The Composer is Dead not only introduces its audience to the orchestra, but also promotes a love of classical music. Snicket describes the need for the promotion of intellectual pursuits, saying, “They’re both [literature and classical music] somewhat beleaguered art forms currently often overlooked in favor of newer, flashier media ... The Composer is Dead tries to make those things perhaps a little less old-fashioned.” These words echo Snicket’s similar plugs for reading and independent thinking that appear in A Series of Unfortunate Events. In those books, the Baudelaire orphans often save their own lives through a combination of reading and clever ingenuity. Readers sympathize with learned, well-read characters while villains are depicted as ignorant, close-minded hoodlums.
While The Composer is Dead brilliantly accomplishes Snicket’s goal, I wonder exactly how much children today know about classical music. You may have seen a television ad campaign that promotes childhood engagement with the arts through fake products like “Raisin Brahms” and “van Goghgurt.” Americans for the Arts, the nonprofit organization partly responsible for the ads, claims that kids are not getting enough exposure to the arts inside or outside of school. If this is really the case, the future of the fine arts may depend on works like Snicket and Stookey’s more than we previously thought.
To personally assess the accuracy of this claim, I visited Bank Street Bookstore two Sundays ago, where I met six-year old Theo Haegele from Brooklyn browsing with his father and grandmother. When I asked him if he knew any of the instruments in an orchestra, he promptly mentioned the flute. Wanting to see just how far just how far his knowledge extended, I asked if he knew what a flute sounds like. Theo looked down and thought for a moment, then emitted a high-pitched whistling noise. Impressed that he not only knew about flutes but also could imitate one spot-on, I gratefully thanked him and his family and left.
Perhaps the fine arts aren’t as foreign to America’s youth as some educators and public service announcers would lead us to believe. At the same time, we in Morningside Heights forget that children around the country don’t have equal access to symphonies and theater. Books like The Composer is Dead or Anita Ganeri’s The Young Person’s Guide to the Orchestra, to which Mr. Stookey has compared his and Snicket’s piece, expose children to music they may otherwise never have heard. “I think our objective was maybe more to instill love of this music, though, [rather] than understanding” says Stookey. “There’s only that much understanding you can get from something like this ... We were hoping to communicate that in some way that would make other people love it too.”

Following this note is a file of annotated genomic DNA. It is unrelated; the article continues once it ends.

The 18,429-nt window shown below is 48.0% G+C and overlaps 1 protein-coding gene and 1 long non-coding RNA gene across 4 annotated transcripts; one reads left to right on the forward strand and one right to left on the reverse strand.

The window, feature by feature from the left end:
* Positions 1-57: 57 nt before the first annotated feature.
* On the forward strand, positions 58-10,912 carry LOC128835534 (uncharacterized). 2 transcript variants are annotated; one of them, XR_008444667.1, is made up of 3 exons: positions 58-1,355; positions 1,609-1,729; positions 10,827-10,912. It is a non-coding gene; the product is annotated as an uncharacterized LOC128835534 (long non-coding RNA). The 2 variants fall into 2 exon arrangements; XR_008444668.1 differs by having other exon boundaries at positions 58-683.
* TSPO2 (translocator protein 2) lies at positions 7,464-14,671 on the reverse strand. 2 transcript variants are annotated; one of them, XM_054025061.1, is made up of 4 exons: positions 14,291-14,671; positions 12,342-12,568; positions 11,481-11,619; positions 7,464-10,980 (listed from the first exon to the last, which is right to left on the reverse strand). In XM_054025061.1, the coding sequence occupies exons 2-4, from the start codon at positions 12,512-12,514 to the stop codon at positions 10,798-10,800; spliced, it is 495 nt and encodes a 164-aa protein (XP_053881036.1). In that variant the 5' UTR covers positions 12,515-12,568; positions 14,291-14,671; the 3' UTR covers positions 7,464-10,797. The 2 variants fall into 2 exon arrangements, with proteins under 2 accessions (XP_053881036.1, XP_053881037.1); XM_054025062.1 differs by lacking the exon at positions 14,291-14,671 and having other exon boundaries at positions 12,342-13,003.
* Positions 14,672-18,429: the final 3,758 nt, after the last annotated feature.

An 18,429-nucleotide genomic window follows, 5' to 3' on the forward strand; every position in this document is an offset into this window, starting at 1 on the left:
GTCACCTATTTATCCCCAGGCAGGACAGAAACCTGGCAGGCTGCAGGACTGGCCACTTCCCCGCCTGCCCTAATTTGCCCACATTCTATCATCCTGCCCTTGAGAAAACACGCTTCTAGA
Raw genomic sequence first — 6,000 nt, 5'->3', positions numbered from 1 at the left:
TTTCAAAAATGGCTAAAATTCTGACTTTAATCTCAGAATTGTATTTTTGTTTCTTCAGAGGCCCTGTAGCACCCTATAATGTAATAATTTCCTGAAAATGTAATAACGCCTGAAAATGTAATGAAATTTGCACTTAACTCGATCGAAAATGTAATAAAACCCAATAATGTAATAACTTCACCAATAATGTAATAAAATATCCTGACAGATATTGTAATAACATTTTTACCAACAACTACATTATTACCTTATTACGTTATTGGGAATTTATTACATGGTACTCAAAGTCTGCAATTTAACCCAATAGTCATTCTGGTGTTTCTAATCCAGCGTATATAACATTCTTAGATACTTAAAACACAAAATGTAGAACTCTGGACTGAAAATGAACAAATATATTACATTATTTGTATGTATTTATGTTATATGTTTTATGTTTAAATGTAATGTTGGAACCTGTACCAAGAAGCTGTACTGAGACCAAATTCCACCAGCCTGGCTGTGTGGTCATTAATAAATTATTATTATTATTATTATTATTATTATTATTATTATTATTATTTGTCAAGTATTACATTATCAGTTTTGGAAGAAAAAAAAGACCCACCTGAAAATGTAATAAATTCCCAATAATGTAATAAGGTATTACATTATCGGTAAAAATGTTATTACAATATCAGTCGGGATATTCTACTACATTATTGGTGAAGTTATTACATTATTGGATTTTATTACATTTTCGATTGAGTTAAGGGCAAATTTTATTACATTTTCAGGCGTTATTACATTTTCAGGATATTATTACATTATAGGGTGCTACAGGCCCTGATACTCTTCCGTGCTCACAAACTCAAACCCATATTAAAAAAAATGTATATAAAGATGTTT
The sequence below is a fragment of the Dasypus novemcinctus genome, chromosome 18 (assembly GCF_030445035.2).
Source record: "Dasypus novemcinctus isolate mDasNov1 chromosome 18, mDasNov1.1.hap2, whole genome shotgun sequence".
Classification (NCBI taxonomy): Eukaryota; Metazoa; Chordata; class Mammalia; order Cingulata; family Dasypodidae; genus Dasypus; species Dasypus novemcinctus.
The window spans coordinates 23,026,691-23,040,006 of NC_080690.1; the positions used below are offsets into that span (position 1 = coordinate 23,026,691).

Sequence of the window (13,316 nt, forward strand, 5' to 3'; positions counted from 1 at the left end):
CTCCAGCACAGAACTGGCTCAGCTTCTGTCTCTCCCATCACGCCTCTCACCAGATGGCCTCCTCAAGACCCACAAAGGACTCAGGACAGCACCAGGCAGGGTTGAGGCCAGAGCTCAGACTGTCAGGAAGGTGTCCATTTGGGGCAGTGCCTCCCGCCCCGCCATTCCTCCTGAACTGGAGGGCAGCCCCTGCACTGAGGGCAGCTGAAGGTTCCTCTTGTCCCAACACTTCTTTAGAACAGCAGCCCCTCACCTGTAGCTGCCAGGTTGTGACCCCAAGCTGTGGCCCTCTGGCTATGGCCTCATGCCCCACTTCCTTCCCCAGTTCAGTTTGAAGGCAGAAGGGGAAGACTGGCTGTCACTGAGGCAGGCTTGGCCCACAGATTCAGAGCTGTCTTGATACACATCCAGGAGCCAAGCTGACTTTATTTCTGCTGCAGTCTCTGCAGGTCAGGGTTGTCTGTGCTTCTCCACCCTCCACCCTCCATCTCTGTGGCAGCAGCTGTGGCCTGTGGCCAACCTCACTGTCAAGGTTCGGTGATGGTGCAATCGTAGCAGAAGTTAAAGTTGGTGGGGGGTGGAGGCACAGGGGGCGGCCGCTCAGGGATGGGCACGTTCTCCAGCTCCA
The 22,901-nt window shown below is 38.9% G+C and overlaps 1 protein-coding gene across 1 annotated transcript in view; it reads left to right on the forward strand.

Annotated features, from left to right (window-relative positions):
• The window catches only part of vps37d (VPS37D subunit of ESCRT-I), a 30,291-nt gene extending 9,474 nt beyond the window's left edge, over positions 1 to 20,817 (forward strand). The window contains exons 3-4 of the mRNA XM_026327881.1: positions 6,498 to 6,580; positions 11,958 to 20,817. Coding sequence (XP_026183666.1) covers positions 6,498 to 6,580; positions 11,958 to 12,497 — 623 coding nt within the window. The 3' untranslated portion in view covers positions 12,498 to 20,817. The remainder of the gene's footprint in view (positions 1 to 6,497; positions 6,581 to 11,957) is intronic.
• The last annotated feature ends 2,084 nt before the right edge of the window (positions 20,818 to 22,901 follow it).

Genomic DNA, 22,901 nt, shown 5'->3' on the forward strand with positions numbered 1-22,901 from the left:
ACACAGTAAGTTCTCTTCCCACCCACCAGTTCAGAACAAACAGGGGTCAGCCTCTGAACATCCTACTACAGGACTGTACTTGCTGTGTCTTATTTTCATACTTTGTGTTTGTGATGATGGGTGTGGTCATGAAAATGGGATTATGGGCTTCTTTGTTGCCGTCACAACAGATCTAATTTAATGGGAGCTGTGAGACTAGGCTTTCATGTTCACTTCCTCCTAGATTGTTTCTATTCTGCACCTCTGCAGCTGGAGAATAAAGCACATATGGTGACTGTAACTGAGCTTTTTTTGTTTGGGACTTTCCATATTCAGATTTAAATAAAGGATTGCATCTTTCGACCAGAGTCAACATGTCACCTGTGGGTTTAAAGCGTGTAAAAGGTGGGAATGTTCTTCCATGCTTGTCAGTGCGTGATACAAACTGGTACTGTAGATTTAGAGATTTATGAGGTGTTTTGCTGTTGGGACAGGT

Rather than teach children something they might learn in an elementary school music class, The Composer is Dead shows children why their music teachers—and millions of other people—listen to and love classical music in the first place. For Snicket, there is an added benefit. “I think that as cultivating a love of literature and classical music, you kind of double your instances of having detachment and alienation from the modern world,” he says, “which is my idea of a good time.” What we have in the end is a case of reclusive sophisticates breeding smaller reclusive sophisticates.
There will naturally be some children who listen to The Composer is Dead and fail to become enchanted with the orchestra. I doubt I ever made it all the way through Peter and the Wolf. These children may instead fall in love with one of the newer, flashier forms of media Snicket mentions. Even so, the brilliance of what Snicket and Stookey have done lies in their ability to reveal the violent emotion and sheer feeling the orchestra can elicit at an age when children are perhaps most easily captivated by violence and drama. By hooking kids into a story they actually want to stick around for, the orchestra seems much less foreign and dated. Some people may find it depressing that today’s youth is more captivated by a homicide à la Law and Order than a story about nature. Even so, I might have finished Peter and the Wolf had something happened to keep me listening. There are no wolves near my grandparents’ house outside Detroit, but there are plenty of murders.